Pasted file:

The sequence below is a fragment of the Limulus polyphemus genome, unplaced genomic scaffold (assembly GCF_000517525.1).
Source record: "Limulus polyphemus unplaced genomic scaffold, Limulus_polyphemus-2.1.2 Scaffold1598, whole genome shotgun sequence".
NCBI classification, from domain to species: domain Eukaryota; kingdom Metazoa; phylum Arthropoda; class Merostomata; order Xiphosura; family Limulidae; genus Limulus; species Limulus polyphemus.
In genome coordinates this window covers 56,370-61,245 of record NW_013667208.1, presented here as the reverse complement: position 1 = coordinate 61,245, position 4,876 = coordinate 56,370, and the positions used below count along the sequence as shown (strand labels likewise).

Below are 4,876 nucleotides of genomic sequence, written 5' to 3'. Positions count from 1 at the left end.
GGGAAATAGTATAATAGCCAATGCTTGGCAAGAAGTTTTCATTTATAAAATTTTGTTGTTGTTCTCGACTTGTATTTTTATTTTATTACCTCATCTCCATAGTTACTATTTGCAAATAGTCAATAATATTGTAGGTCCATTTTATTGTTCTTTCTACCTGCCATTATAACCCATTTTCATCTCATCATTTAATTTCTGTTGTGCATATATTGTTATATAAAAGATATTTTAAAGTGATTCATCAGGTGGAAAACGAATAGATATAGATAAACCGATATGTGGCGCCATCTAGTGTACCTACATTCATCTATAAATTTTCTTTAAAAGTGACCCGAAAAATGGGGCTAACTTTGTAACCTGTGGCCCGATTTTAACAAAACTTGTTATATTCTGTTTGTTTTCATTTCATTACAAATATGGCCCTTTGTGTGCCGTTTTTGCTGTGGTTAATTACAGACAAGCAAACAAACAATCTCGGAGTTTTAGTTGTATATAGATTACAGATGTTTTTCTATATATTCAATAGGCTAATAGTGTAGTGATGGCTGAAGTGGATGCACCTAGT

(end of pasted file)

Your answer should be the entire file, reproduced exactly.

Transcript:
The sequence below is a fragment of the Limulus polyphemus genome, unplaced genomic scaffold (assembly GCF_000517525.1).
Source record: "Limulus polyphemus unplaced genomic scaffold, Limulus_polyphemus-2.1.2 Scaffold1598, whole genome shotgun sequence".
NCBI classification, from domain to species: domain Eukaryota; kingdom Metazoa; phylum Arthropoda; class Merostomata; order Xiphosura; family Limulidae; genus Limulus; species Limulus polyphemus.
In genome coordinates this window covers 56,370-61,245 of record NW_013667208.1, presented here as the reverse complement: position 1 = coordinate 61,245, position 4,876 = coordinate 56,370, and the positions used below count along the sequence as shown (strand labels likewise).

Below are 4,876 nucleotides of genomic sequence, written 5' to 3'. Positions count from 1 at the left end.
GGGAAATAGTATAATAGCCAATGCTTGGCAAGAAGTTTTCATTTATAAAATTTTGTTGTTGTTCTCGACTTGTATTTTTATTTTATTACCTCATCTCCATAGTTACTATTTGCAAATAGTCAATAATATTGTAGGTCCATTTTATTGTTCTTTCTACCTGCCATTATAACCCATTTTCATCTCATCATTTAATTTCTGTTGTGCATATATTGTTATATAAAAGATATTTTAAAGTGATTCATCAGGTGGAAAACGAATAGATATAGATAAACCGATATGTGGCGCCATCTAGTGTACCTACATTCATCTATAAATTTTCTTTAAAAGTGACCCGAAAAATGGGGCTAACTTTGTAACCTGTGGCCCGATTTTAACAAAACTTGTTATATTCTGTTTGTTTTCATTTCATTACAAATATGGCCCTTTGTGTGCCGTTTTTGCTGTGGTTAATTACAGACAAGCAAACAAACAATCTCGGAGTTTTAGTTGTATATAGATTACAGATGTTTTTCTATATATTCAATAGGCTAATAGTGTAGTGATGGCTGAAGTGGATGCACCTAGT